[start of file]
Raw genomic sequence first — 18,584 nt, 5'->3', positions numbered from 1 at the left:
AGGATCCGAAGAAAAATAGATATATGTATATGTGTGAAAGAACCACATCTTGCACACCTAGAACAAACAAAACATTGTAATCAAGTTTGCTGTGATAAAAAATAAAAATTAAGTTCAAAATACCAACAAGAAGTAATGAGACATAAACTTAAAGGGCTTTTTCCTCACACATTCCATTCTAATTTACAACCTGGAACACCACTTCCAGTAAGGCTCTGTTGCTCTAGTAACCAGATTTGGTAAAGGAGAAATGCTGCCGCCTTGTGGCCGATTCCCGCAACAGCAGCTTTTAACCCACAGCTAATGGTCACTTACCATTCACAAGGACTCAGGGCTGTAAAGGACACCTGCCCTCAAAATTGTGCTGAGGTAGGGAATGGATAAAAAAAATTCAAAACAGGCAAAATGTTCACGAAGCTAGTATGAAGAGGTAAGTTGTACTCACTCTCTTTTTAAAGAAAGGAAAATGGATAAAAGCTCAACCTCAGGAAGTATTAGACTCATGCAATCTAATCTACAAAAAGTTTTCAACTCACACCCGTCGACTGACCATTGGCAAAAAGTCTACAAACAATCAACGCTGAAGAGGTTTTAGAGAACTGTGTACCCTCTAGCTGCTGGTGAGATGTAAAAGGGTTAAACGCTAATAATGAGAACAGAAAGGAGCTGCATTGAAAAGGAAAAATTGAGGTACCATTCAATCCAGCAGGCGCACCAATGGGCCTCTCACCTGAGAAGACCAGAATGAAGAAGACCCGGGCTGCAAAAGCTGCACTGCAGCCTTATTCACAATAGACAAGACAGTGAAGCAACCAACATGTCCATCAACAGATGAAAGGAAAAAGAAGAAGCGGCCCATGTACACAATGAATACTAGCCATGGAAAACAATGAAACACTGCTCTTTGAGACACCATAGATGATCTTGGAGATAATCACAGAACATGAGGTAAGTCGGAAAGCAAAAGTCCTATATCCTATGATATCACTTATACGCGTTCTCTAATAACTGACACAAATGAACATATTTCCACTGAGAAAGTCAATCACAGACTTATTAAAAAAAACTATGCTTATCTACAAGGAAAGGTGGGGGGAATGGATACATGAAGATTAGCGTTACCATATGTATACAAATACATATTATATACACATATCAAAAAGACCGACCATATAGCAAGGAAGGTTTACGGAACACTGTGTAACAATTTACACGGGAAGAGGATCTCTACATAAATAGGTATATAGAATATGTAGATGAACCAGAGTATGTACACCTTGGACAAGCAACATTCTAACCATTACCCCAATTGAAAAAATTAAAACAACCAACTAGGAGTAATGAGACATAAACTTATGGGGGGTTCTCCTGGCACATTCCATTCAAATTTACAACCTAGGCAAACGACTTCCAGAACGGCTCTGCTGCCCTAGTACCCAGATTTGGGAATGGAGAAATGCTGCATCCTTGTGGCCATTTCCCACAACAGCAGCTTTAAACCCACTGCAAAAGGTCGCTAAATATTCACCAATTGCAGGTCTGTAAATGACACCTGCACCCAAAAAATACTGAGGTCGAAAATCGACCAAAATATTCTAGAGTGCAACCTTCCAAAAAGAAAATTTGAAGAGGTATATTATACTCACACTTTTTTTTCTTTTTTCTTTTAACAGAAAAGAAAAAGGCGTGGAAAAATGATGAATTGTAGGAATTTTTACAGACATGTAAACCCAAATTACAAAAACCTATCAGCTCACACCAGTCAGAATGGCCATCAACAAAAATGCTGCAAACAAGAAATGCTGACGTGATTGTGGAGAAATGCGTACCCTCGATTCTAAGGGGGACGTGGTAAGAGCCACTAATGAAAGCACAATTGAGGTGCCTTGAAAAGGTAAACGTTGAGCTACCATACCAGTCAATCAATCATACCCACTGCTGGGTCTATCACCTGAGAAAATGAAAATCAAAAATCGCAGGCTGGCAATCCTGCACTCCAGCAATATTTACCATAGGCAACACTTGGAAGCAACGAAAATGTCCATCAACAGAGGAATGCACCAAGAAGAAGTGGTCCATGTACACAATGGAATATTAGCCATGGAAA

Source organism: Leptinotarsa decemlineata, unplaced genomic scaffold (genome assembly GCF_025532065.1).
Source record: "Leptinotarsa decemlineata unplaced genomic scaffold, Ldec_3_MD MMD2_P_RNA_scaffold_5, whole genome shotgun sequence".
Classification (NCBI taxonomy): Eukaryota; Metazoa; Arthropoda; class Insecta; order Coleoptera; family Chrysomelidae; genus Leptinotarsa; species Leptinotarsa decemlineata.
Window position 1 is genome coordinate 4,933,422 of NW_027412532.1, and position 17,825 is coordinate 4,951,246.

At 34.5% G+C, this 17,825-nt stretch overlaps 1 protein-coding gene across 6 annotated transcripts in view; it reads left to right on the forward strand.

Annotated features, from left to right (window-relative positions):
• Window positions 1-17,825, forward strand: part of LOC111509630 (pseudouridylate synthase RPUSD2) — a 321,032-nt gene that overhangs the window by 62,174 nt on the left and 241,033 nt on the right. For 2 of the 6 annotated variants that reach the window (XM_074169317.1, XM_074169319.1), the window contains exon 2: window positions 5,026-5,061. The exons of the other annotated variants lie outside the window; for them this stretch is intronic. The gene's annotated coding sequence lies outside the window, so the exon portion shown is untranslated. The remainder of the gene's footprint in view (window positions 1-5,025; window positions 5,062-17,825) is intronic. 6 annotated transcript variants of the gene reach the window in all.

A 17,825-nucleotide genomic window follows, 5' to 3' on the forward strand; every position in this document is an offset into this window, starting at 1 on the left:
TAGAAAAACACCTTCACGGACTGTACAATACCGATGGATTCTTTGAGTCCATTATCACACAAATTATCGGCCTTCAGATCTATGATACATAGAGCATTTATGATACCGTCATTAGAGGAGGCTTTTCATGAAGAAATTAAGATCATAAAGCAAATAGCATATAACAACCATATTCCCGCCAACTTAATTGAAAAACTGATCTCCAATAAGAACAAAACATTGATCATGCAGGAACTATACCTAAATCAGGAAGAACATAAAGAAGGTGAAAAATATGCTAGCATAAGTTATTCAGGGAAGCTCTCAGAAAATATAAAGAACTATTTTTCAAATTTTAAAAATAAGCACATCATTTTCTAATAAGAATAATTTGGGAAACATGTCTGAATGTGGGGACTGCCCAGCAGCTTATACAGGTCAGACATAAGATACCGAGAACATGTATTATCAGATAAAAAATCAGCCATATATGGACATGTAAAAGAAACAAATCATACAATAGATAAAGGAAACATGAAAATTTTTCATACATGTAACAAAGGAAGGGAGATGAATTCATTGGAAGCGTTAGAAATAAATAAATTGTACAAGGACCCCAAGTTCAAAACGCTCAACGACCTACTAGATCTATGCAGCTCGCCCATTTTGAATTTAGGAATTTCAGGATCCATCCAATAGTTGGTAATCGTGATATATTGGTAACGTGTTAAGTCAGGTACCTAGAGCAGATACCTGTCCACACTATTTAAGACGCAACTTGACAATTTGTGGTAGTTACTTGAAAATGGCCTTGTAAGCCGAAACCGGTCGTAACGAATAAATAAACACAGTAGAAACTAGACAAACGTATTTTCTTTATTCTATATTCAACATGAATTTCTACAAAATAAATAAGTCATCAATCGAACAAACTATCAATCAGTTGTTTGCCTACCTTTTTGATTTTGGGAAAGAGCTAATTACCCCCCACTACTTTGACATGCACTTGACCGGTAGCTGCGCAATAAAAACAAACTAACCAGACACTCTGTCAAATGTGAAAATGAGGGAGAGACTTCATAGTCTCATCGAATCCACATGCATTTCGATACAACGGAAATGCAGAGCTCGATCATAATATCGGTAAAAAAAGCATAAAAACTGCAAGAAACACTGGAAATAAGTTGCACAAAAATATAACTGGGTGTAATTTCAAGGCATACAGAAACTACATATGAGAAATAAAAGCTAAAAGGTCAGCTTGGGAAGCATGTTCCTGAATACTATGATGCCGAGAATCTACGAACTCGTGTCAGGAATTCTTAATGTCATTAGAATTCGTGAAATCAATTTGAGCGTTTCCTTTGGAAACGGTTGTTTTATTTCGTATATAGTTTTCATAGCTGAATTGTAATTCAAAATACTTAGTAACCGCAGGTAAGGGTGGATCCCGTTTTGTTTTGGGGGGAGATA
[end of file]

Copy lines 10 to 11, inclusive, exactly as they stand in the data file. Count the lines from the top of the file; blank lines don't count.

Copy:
A 17,825-nucleotide genomic window follows, 5' to 3' on the forward strand; every position in this document is an offset into this window, starting at 1 on the left:
TAGAAAAACACCTTCACGGACTGTACAATACCGATGGATTCTTTGAGTCCATTATCACACAAATTATCGGCCTTCAGATCTATGATACATAGAGCATTTATGATACCGTCATTAGAGGAGGCTTTTCATGAAGAAATTAAGATCATAAAGCAAATAGCATATAACAACCATATTCCCGCCAACTTAATTGAAAAACTGATCTCCAATAAGAACAAAACATTGATCATGCAGGAACTATACCTAAATCAGGAAGAACATAAAGAAGGTGAAAAATATGCTAGCATAAGTTATTCAGGGAAGCTCTCAGAAAATATAAAGAACTATTTTTCAAATTTTAAAAATAAGCACATCATTTTCTAATAAGAATAATTTGGGAAACATGTCTGAATGTGGGGACTGCCCAGCAGCTTATACAGGTCAGACATAAGATACCGAGAACATGTATTATCAGATAAAAAATCAGCCATATATGGACATGTAAAAGAAACAAATCATACAATAGATAAAGGAAACATGAAAATTTTTCATACATGTAACAAAGGAAGGGAGATGAATTCATTGGAAGCGTTAGAAATAAATAAATTGTACAAGGACCCCAAGTTCAAAACGCTCAACGACCTACTAGATCTATGCAGCTCGCCCATTTTGAATTTAGGAATTTCAGGATCCATCCAATAGTTGGTAATCGTGATATATTGGTAACGTGTTAAGTCAGGTACCTAGAGCAGATACCTGTCCACACTATTTAAGACGCAACTTGACAATTTGTGGTAGTTACTTGAAAATGGCCTTGTAAGCCGAAACCGGTCGTAACGAATAAATAAACACAGTAGAAACTAGACAAACGTATTTTCTTTATTCTATATTCAACATGAATTTCTACAAAATAAATAAGTCATCAATCGAACAAACTATCAATCAGTTGTTTGCCTACCTTTTTGATTTTGGGAAAGAGCTAATTACCCCCCACTACTTTGACATGCACTTGACCGGTAGCTGCGCAATAAAAACAAACTAACCAGACACTCTGTCAAATGTGAAAATGAGGGAGAGACTTCATAGTCTCATCGAATCCACATGCATTTCGATACAACGGAAATGCAGAGCTCGATCATAATATCGGTAAAAAAAGCATAAAAACTGCAAGAAACACTGGAAATAAGTTGCACAAAAATATAACTGGGTGTAATTTCAAGGCATACAGAAACTACATATGAGAAATAAAAGCTAAAAGGTCAGCTTGGGAAGCATGTTCCTGAATACTATGATGCCGAGAATCTACGAACTCGTGTCAGGAATTCTTAATGTCATTAGAATTCGTGAAATCAATTTGAGCGTTTCCTTTGGAAACGGTTGTTTTATTTCGTATATAGTTTTCATAGCTGAATTGTAATTCAAAATACTTAGTAACCGCAGGTAAGGGTGGATCCCGTTTTGTTTTGGGGGGAGATA